More about Tara - http://www.khandro.net/deities_tara1.htm
rebeccmeister
Sep. 29th, 2014 02:52 pm (UTC)
Thank you for the mantras! I am going to have to give them a try, if the insomnia persists (or maybe even if it doesn't!). :-)

*big hugs* to you too!
twoeleven
Sep. 28th, 2014 06:59 pm (UTC)
I know all too well how you feel. :P *hug*

Sometimes it's anxiety-driven, and I *do* have a lot to get done in October [nothing like the feeling of manuscript-writing 24/7].
Dunno if this will help you, but I've found that deliberately setting aside a day when I don't work helps me be more productive.

The sabbath: it's not just for Jews any more. :)
rebeccmeister
Sep. 29th, 2014 02:51 pm (UTC)
Setting aside some time to rest would be beneficial. I'll have to see what I can do in that department.
twoeleven
Sep. 29th, 2014 06:47 pm (UTC)
FWIW, I tend to run all my errands for a week on the same day. Not only is that easier on my nerves than trying to plan around things that take random amounts of time, it means that they'll get done, rather than indefinitely put off.

If I feel the need to collapse after running errands, the day's still been successful, even if it's not spent "working".
rebeccmeister
Sep. 29th, 2014 07:13 pm (UTC)
This actually relates back to some of our discussions on transportation. Transit geeks refer to some of this as "trip chaining," and as with most bicyclists, I do pretty extensive trip chaining, reinforced by the fact that stuff isn't open in the evening or on weekends in small-town Texas. The bank and post office aren't open on weekends at all, so they're a mid-week, mid-day trip, often coupled with a trip to one of the campus libraries, depending on book/literature requirements.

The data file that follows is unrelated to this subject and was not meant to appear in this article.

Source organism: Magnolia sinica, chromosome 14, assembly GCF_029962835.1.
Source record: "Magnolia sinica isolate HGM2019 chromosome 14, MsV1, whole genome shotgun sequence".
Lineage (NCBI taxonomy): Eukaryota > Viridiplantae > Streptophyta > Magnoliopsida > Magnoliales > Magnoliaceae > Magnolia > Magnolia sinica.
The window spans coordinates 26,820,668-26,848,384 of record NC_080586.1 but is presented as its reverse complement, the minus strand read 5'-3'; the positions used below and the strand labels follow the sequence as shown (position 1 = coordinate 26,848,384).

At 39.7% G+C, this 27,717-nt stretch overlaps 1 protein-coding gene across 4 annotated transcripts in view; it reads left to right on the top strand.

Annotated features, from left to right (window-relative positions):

Grocery shopping happens on Saturday, starting with the farmer's market (open Saturday mornings) and including up to 6 other destinations (natural foods store, only open 9-6 on weekdays and 9-4 on Saturdays; hardware store; recycling drop-off; 3 other food stores with other available hours). I can get it all done before ~2 pm if I'm fairly efficient and strategic. Bets are off if it's really hot.

So Sunday, by default, is more of an at-home day. I have a meeting with a writing group at noon on Sundays, so I often wind up working on writing projects on Sunday mornings (part of what brought me to full-alert on Sunday morning was thinking about academic writing projects). Saturday and Sunday afternoons tend to feature a lot of cooking and housekeeping, which seems to have turned into my default hobby at the moment.